I asked Judge Edwards if he could recount any funny stories about his time in the Housing Court. With little prompting, he told me a crazy story about an eviction case involving a tenant being evicted for nonpayment of rent. Apparently there was a rodent problem in the unit and the tenant was claiming that the landlord had breached the implied warranty of habitability.

To prove the point, the tenant’s lawyer showed up with a lunchbox filled with frozen mice. Each mouse had an attached post-it with the date of its capture The lawyer proceeded to examine the tenant asking him to identify each mouse. The case presented some sanitary challenges because the judge couldn’t allow dead mice to be kept in the evidence locker and they weren’t going to refreeze them. So instead, the mice were photographed.

Retiring in 2018 and Continuing to Give Back

Since his retirement from the bench in 2018, Judge Edwards has remained an active member of the legal community. In 2019, he was appointed to serve on the Massachusetts State Ethics Commission which hears cases regarding alleged violations of the state conflict of interest laws.

He now spends a lot of time serving as a mentor through the Lawyers Clearinghouse Access to Justice Fellows Program. The program works with senior lawyers who want to make a meaningful contribution to the delivery of civil legal services to underserved communities in Massachusetts. The program connects these senior lawyers with nonprofit organizations where the senior lawyer can do important pro bono work.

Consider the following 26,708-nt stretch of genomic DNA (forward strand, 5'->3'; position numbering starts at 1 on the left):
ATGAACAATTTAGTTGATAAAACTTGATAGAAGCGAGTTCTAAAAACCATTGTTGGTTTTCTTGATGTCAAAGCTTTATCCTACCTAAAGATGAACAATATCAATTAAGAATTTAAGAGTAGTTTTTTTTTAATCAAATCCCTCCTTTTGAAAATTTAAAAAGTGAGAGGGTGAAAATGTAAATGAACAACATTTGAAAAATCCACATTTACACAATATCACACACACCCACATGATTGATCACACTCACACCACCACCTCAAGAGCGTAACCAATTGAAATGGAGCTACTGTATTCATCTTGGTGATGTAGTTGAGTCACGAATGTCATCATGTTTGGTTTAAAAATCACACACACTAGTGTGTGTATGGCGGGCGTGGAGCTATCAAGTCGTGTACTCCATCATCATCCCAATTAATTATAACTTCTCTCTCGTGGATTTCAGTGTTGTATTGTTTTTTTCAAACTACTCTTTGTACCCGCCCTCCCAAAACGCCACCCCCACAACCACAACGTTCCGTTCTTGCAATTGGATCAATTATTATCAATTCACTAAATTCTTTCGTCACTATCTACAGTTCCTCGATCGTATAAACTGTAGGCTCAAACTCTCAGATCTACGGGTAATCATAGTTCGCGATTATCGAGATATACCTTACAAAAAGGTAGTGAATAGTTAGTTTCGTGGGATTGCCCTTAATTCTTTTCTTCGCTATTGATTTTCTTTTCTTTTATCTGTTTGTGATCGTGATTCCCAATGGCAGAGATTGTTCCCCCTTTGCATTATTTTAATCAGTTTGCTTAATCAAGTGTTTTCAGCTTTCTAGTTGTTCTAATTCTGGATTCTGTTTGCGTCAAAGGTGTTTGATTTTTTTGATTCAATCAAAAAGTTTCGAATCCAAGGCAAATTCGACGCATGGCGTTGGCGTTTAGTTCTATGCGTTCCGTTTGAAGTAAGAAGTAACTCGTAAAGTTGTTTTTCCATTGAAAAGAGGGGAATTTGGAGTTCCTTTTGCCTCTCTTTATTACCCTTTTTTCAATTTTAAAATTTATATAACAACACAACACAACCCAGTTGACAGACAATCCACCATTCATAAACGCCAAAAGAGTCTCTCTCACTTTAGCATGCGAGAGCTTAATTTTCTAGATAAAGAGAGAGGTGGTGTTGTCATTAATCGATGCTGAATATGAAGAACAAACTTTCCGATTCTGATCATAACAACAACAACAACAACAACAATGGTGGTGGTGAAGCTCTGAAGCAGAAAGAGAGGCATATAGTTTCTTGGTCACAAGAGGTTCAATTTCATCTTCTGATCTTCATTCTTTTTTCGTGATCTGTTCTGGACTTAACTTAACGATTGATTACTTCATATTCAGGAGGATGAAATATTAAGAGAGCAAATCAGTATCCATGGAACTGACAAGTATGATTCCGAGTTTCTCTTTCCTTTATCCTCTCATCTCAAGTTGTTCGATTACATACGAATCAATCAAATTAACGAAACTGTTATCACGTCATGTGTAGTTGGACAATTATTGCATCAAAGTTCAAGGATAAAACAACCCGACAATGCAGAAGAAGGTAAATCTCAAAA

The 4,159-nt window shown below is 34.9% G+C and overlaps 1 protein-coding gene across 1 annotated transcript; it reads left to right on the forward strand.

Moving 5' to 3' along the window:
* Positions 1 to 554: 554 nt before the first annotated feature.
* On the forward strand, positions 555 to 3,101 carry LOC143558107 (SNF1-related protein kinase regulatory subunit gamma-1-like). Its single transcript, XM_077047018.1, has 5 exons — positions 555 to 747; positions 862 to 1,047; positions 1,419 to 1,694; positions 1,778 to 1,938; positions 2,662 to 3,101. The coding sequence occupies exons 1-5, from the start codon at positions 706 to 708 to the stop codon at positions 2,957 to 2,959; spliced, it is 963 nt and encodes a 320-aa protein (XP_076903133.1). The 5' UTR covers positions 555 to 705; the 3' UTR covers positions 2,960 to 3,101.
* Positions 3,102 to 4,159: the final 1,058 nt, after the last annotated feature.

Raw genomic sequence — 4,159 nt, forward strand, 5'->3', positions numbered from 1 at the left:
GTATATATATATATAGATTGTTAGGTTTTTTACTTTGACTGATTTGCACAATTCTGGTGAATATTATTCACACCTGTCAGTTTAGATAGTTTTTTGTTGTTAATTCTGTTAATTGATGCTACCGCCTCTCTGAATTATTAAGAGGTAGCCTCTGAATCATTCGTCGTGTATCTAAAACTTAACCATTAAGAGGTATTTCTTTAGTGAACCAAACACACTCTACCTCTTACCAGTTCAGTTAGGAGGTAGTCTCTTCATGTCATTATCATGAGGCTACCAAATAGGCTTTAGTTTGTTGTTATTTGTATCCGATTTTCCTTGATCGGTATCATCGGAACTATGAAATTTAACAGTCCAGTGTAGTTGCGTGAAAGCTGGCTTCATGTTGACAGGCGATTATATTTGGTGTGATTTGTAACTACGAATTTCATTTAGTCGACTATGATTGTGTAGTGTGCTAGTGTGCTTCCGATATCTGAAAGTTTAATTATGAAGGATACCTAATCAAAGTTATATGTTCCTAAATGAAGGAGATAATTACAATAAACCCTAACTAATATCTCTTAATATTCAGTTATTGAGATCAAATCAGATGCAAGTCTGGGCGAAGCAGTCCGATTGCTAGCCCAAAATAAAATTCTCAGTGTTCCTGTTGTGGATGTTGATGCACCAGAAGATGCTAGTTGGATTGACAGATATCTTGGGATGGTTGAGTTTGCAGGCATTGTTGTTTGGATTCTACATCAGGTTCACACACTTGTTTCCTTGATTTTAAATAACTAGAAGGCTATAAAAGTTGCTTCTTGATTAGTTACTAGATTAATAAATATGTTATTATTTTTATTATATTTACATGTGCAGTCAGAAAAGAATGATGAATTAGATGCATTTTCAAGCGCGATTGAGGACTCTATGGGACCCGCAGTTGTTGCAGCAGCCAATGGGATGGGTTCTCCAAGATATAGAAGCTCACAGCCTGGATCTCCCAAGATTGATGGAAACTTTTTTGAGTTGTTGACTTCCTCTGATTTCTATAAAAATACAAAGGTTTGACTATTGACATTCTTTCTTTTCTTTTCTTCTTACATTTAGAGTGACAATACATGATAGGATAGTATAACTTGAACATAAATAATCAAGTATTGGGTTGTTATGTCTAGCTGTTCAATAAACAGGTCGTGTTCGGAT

Through the Access to Justice Fellows Program, Judge Edwards mentors recent graduates of the University of Massachusetts School of Law. The school has an incubator program to help young lawyers serve “modest-income clients” who might not meet the eligibility requirements for legal aid.

To Judge Edwards, this program provides an important training ground to teach new lawyers how to set up and run a practice. From his perspective, attorneys coming out of law school now are not getting the same training and mentoring that he received.

Judge Edwards was drawn to the program because over the years on the bench, he saw a notable decline in civility in the way lawyers were treating each other. By serving as a mentor early in a lawyer’s career, he feels like he has a chance to shape the behavior of these lawyers. And the clients receive reduced-fee legal services.

He is thankful that he had left the bench prior to the COVID pandemic. Trying a case over Zoom is not ideal. He commented that he relied a lot on body language to assess the veracity of the witnesses who were appearing before him and that is hard to do in a virtual environment. But now he mentors students in the incubator on how to effectively appear in court on Zoom.

Judge Edwards gets a lot of meaning from the pro bono work he does through the Access to Justice Fellows program. He also remains an active contributor to a number of other nonprofit organizations.